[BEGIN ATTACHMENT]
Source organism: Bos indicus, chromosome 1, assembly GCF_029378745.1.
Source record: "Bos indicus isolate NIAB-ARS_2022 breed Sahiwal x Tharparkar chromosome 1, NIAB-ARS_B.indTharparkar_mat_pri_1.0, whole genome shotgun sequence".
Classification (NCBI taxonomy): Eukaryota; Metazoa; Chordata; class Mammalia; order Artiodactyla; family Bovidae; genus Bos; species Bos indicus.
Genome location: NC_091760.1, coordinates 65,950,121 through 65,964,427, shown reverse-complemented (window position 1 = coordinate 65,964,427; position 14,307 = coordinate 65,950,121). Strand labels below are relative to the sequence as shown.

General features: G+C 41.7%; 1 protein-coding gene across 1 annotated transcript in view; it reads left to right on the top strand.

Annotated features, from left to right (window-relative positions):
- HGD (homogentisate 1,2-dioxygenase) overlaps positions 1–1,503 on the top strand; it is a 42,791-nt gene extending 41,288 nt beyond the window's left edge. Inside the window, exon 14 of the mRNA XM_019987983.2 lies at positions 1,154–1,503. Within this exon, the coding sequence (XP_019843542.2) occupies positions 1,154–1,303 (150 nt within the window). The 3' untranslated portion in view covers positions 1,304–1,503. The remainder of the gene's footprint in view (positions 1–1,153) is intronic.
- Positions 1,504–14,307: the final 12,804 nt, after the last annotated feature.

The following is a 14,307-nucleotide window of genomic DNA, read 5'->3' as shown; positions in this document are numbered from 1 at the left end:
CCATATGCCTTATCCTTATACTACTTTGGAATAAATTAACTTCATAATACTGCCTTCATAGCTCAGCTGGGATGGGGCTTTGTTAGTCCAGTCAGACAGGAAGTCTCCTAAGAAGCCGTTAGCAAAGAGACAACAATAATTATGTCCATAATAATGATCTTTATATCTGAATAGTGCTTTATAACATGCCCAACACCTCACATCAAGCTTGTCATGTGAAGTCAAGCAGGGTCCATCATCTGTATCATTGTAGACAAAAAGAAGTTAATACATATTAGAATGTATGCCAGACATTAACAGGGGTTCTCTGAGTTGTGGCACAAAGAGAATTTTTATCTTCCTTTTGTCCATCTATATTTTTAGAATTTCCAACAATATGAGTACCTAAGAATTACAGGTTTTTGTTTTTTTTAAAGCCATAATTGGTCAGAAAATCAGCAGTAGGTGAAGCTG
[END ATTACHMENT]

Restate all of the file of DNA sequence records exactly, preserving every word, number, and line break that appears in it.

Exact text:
Source organism: Bos indicus, chromosome 1, assembly GCF_029378745.1.
Source record: "Bos indicus isolate NIAB-ARS_2022 breed Sahiwal x Tharparkar chromosome 1, NIAB-ARS_B.indTharparkar_mat_pri_1.0, whole genome shotgun sequence".
Classification (NCBI taxonomy): Eukaryota; Metazoa; Chordata; class Mammalia; order Artiodactyla; family Bovidae; genus Bos; species Bos indicus.
Genome location: NC_091760.1, coordinates 65,950,121 through 65,964,427, shown reverse-complemented (window position 1 = coordinate 65,964,427; position 14,307 = coordinate 65,950,121). Strand labels below are relative to the sequence as shown.

General features: G+C 41.7%; 1 protein-coding gene across 1 annotated transcript in view; it reads left to right on the top strand.

Annotated features, from left to right (window-relative positions):
- HGD (homogentisate 1,2-dioxygenase) overlaps positions 1–1,503 on the top strand; it is a 42,791-nt gene extending 41,288 nt beyond the window's left edge. Inside the window, exon 14 of the mRNA XM_019987983.2 lies at positions 1,154–1,503. Within this exon, the coding sequence (XP_019843542.2) occupies positions 1,154–1,303 (150 nt within the window). The 3' untranslated portion in view covers positions 1,304–1,503. The remainder of the gene's footprint in view (positions 1–1,153) is intronic.
- Positions 1,504–14,307: the final 12,804 nt, after the last annotated feature.

The following is a 14,307-nucleotide window of genomic DNA, read 5'->3' as shown; positions in this document are numbered from 1 at the left end:
CCATATGCCTTATCCTTATACTACTTTGGAATAAATTAACTTCATAATACTGCCTTCATAGCTCAGCTGGGATGGGGCTTTGTTAGTCCAGTCAGACAGGAAGTCTCCTAAGAAGCCGTTAGCAAAGAGACAACAATAATTATGTCCATAATAATGATCTTTATATCTGAATAGTGCTTTATAACATGCCCAACACCTCACATCAAGCTTGTCATGTGAAGTCAAGCAGGGTCCATCATCTGTATCATTGTAGACAAAAAGAAGTTAATACATATTAGAATGTATGCCAGACATTAACAGGGGTTCTCTGAGTTGTGGCACAAAGAGAATTTTTATCTTCCTTTTGTCCATCTATATTTTTAGAATTTCCAACAATATGAGTACCTAAGAATTACAGGTTTTTGTTTTTTTTAAAGCCATAATTGGTCAGAAAATCAGCAGTAGGTGAAGCTG